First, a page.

Aliyu argued that 'the Federal Government should be commended for its readiness to dialogue on security issues with various interest groups.'

He also stressed that 'we should encourage any individual or group that can make positive contributions to the peace-building process, while at our own level, we should do everything possible to bring peace to reign in our states'.

The damage caused by the explosion was mainly on the cars parked at the premises. A portion of the building was brought down while adjoining houses had their window panes shattered.

There was also another explosion around 8.00 p.m. at an Islamic public school under construction at Farawa Hotoro, where remnants of paint containers, which were used to make explosives, were found.

The Joint Task Force (JTF) had visited the two locations where the explosions took place.

The JTF spokesman, Lt. Ikedichi Iweha, confirmed the incidents but declined to comment further while the police command in the state, through its Public Relations Officer, Magaji Musa Majia, said there were no casualties in the incidents.

In Port Harcourt, the state governor, Chibuike Amaechi, who visited the scene of the blast, dismissed insinuations of a possible terrorist attack which had earlier made the rounds and created panic in the city yesterday.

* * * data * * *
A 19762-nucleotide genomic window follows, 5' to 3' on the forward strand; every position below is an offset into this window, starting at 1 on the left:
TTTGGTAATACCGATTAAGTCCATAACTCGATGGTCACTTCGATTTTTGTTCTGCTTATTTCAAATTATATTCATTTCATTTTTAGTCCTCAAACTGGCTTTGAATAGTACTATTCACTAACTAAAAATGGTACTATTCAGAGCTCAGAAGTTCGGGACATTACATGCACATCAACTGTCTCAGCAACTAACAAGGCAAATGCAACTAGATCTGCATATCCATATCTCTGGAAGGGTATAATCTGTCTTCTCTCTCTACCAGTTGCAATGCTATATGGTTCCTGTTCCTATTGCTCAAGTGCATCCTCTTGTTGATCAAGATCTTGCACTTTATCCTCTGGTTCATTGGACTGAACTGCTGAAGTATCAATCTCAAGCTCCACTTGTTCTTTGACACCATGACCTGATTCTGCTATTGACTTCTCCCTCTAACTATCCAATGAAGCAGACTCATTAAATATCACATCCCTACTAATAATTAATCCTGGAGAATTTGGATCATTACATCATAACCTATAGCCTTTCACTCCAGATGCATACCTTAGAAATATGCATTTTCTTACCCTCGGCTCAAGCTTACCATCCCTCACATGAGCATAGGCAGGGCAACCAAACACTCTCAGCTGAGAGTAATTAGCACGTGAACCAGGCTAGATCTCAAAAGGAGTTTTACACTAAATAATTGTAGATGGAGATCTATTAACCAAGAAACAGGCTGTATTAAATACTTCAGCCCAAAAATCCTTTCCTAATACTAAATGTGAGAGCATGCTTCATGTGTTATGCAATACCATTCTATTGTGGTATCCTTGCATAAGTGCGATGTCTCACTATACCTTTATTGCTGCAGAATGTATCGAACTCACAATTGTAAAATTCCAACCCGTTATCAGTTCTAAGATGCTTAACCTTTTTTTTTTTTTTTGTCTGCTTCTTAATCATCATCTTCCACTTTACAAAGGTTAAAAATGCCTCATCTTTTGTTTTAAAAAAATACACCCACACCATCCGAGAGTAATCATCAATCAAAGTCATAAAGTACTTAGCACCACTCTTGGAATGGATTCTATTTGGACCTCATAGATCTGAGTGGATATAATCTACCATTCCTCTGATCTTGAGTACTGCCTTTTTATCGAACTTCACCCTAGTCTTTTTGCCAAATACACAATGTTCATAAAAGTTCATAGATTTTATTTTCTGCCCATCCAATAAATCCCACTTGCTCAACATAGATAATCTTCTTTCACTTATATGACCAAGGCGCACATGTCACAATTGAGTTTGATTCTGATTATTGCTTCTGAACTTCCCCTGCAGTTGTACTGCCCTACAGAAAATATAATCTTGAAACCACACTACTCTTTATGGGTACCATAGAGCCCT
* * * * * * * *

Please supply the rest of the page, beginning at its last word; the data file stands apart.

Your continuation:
An eyewitness, Emmanuel Okon, said the 18-seater Toyota Hiace bus painted in Rivers State blue-white-blue colours for commercial vehicles in which the arms and ammunition were loaded was coming from the University of Port Harcourt axis of the East-West Road, when suddenly it broke down close to the Rumuokoro Junction.

Okon, who owns an electronics shop adjacent to the scene, said due to the inability of the bus to move, all the occupants had to disembark.

They then proceeded to solicit support from passersby to start the vehicle by pushing it.

According to Okon, it was in the process of pushing the vehicle that the explosion suddenly occurred, killing one person presumed to be the driver and injuring three others. The explosion sent residents scampering for safety in all directions.

Banking operations and several other commercial activities were immediately grounded to prevent hoodlums from capitalising on the situation to loot. Policemen and other security operatives who arrived the scene cordoned off the vehicle. One of them disclosed to The Guardian that they saw four destroyed nozzles of rifles suspected to be AK-47.

Governor Amaechi said the explosion had nothing to do with any possible terror attack. According to him: 'There were three men; we don't know where they were going to. They were in a vehicle, they had explosives believed to be dynamites. No building was affected. The Commissioner of Police even confirmed that a lady selling by the roadside was not even affected. There is no damage to the road to show that it was bomb.'

The Commissioner of Police, Mohammed Indabawa, told journalists at the scene of the incident that the explosion was not caused by bomb.

The commissioner, who supervised the operations of the command's Bomb Disposal Unit, said samples had been collected from the scene for further investigations.

'This is not a terrorist attack, I didn't tell you it was a bomb. If it were a bomb, you would have seen the impact on the road.

All the houses around here would have been affected, even including the woman selling oranges here, but she was not, ' he said.